Perhaps this is yet another reason that Dark Souls has resonated so much with people. In a world full of games where code and design drive the combat with animations and effects merely added afterwards to describe the action, the Souls approach of having each weapon’s animation directly influence its attack pattern, of having each swing be, not just a nice animation applied to a hit volume, but having the most important property of every attack be the motion which it attacks with, is refreshingly consistent. And it’s worth wondering, now, whether that kind of cohesion is possible when you have a designer and an artist and a musician each doing their own work, in separate rooms, in separate cities, hoping that in the end one and one and one will, after all, turn out to be four.


This was an eventful month! Following my devblog post last month, I started sharing the project on a couple of game dev forums, and through a logical process which eludes me now 30 days later determined that a) I wanted to have the first chapter of the game complete by the end of 2017 and b) that in order to do this I should create a complete task-list and schedule for the project up to that point. This ended up taking me a few days, but I really feel like it was worth it. I now have, printed across 12 pages, a fairly comprehensive list of work that needs to be done in order to complete the first chapter of the game. There’s going to be four chapters total, so a lot of work will remain to complete the game even after all this, but the scope of the work will be determined and I’ll know how much time and effort it takes to create finished content for the game. All major gameplay bugs should get eliminated through this process, and all fundamental design code will be firmly in place.

I broke the schedule up into a total of five three-month blocks, one for the rest of this year and four others for next year. Currently, for this year’s block, I have 24/53 tasks completed or otherwise resolved. I also have a few tasks which I had to add to the list which aren’t accounted for there, as well as a few that are partially complete, but it’s still good progress and I’m proud of how quickly I’m getting the work done. Now, I expect some future tasks to be quite a bit trickier, and I also expect many unforeseen tasks to crop up, but that’s why I’m trying to get ahead of schedule now – as well as acknowledging that December is likely to be so busy with other stuff that I’ll probably only be able to work for half of it.

The biggest task accomplished over this month is the attack animations. All right-facing attack animations are complete – well, except for the occasional mistake or two still to be fixed, a few of which I’m noticing as I watch the attack montage play below. About half of the left-facing attacks are complete as well, and they should progress more quickly on average now that I have the right-facing attacks to use as template and I’ve got so much sprite creation practice. There were a few big sticking points: I realized after mostly completing them that the original standing attack animation was a) boring and b) functionally redundant with the running attack animation. I’ve since replaced the former with the latter, but fortunately not all was lost: I was able to use the standing attack frames to resolve another issue that had cropped up. When I changed the crouching position of the right arm some time ago, I invalidated the entire swing arc of the primary crouching attack animation prototype. However, the new arm position made perfect sense for the motion of the unused standing attack animation, so I just pulled the torso from those frames into the crouch animation. I still had to redo the leg positions from scratch, but it was a nice shortcut into creating a good expressive attack.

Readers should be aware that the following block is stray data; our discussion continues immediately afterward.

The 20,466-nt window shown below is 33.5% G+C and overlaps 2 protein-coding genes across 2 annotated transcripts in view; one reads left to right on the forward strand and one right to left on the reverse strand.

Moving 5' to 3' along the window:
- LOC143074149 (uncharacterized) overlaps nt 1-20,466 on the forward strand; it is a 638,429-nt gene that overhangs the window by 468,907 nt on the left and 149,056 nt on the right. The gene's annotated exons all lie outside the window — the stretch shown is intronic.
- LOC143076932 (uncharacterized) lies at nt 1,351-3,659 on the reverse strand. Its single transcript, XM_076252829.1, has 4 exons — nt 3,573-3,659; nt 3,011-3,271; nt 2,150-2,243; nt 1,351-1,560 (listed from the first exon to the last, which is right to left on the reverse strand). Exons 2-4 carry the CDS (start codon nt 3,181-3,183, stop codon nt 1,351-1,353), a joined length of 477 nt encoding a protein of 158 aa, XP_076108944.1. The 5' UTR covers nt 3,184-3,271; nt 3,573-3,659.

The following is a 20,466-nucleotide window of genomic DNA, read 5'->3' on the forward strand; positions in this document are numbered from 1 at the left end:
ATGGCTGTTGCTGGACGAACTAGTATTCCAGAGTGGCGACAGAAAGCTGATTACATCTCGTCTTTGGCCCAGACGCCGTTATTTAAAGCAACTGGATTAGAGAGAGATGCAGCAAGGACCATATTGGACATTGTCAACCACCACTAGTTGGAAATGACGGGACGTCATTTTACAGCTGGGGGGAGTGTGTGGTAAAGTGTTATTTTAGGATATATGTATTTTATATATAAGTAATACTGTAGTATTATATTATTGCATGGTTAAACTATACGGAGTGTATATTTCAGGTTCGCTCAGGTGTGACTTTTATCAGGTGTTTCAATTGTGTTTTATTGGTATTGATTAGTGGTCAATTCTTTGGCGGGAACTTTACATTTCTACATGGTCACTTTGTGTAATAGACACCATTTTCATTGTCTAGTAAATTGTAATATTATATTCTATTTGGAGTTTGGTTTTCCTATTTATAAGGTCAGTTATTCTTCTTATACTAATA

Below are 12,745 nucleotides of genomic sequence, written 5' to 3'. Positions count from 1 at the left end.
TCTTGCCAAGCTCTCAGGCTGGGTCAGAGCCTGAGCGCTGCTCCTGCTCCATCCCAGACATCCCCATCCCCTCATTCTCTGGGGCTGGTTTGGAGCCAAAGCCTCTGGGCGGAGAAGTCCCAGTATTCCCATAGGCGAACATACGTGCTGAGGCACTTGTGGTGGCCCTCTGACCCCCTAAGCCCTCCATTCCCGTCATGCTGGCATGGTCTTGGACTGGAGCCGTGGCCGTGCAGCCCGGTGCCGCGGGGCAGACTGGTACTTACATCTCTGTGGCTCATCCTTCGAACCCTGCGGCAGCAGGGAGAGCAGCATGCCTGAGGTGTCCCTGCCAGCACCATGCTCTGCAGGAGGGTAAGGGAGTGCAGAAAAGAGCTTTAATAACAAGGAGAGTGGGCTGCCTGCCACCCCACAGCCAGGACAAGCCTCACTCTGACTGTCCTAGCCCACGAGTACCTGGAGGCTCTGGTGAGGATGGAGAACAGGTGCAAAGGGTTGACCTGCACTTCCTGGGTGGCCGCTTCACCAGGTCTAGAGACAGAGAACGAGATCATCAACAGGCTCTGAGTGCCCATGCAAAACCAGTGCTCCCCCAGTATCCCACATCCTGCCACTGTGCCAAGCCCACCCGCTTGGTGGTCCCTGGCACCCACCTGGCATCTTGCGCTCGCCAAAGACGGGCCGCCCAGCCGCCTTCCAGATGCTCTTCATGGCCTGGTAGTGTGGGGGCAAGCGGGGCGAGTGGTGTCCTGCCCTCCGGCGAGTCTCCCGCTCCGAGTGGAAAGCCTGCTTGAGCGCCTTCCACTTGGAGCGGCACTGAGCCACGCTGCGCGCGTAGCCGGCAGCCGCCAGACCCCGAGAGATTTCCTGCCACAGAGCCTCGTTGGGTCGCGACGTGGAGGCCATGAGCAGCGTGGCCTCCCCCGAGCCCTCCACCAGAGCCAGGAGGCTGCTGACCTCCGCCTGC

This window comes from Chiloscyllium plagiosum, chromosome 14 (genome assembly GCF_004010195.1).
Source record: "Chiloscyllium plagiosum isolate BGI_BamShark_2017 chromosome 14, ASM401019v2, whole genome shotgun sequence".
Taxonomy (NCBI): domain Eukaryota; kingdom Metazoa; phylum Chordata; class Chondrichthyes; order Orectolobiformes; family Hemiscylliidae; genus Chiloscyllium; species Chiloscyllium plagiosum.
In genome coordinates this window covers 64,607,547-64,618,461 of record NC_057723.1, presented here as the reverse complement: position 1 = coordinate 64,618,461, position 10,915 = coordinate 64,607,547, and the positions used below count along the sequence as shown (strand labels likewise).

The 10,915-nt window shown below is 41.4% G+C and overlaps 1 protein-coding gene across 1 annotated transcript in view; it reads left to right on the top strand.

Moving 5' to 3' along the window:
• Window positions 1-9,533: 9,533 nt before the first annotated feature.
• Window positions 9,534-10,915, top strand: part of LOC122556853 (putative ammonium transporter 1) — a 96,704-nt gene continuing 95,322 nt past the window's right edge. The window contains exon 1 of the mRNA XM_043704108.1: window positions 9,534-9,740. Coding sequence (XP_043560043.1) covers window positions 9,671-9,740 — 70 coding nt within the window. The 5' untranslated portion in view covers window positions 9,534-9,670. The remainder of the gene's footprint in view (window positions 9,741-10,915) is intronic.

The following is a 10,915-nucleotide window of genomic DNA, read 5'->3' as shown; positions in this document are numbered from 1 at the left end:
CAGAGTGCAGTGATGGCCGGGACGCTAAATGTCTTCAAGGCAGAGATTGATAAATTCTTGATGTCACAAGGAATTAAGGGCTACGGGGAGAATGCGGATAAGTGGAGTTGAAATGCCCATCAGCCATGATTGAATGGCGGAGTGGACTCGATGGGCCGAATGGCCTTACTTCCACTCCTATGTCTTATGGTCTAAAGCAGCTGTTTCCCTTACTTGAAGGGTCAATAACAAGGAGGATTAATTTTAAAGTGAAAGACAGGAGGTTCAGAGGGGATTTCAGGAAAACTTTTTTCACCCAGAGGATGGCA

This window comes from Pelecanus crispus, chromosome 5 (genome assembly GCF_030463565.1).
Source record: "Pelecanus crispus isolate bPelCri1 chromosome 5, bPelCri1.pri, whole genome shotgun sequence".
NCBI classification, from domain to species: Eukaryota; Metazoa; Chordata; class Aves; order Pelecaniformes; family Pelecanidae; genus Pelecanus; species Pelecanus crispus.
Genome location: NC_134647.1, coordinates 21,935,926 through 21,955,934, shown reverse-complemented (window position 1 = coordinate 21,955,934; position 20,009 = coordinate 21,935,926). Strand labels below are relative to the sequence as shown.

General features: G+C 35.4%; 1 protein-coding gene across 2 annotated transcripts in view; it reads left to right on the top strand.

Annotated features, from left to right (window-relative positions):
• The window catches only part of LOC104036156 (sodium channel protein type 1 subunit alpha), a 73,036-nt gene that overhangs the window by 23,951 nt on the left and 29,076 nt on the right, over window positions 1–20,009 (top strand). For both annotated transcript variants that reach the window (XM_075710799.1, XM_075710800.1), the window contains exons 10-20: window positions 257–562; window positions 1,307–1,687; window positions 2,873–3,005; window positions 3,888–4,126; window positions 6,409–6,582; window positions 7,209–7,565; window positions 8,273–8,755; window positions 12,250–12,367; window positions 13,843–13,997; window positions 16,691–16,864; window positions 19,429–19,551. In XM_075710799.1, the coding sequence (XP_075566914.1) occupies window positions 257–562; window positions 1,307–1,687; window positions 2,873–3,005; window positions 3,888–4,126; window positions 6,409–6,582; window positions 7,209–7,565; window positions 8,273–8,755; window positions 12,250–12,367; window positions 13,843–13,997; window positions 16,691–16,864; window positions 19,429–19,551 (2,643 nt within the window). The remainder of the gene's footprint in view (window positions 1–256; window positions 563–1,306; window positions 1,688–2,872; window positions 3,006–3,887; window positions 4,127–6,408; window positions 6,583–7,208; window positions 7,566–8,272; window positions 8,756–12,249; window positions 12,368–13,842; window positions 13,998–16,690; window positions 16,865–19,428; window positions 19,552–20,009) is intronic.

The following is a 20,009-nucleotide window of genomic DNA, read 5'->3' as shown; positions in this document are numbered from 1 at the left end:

I’ve also been working on the music for the game. The first few areas largely have completed music tracks already, since I created music concurrent with them to figure out the tone I was going for, but as I made that music like five years ago there’s a lot of rough edges in those old tracks and they’re not necessarily well set up to work with the systems I want to have in place for the game. That is to say, I’m not planning on just creating a loop for each area, but having some degree of adaptive music based on where specifically the player is in an area and what the game state of that area is. Thus, I’ve been remastering the old tracks, making small composition tweaks, and rearranging the parts to make jumping between them work better. Fortunately, I found that by setting timers and jump points, I could very elegantly skip between segments of an adaptive track to switch playback to a new section. Less fortunately, I discovered that a track with tempo changes and heavy use of delay effects is probably the least optimal type of track to feed into such a system. Still, it’s functional for now, even if some of the track transitions sound a bit odd. I’ve at least proven out the basic concept and built the architecture: If I need to change things up a bit later to resolve these issues, it should be quite feasible.


I’ve also been working on tilesets and backgrounds here and there. I made this background very desaturated to create a clear delineation between background areas and gameplay areas, and also to reinforce the misty feel I was going for, but I worry a bit about how well it will work with the extremely vivid and saturated caves background I made before. I really love playing with color in unexpected ways, like I did with making the distance in the caves background a dark vivid red, but consistency is important as well. In the end, that’s something I can only figure out by getting the assets into the game and playing around with them and seeing what works. Really, though, changing palettes is incredibly easy compared to creating new assets, so it probably won’t be a big deal at any rate.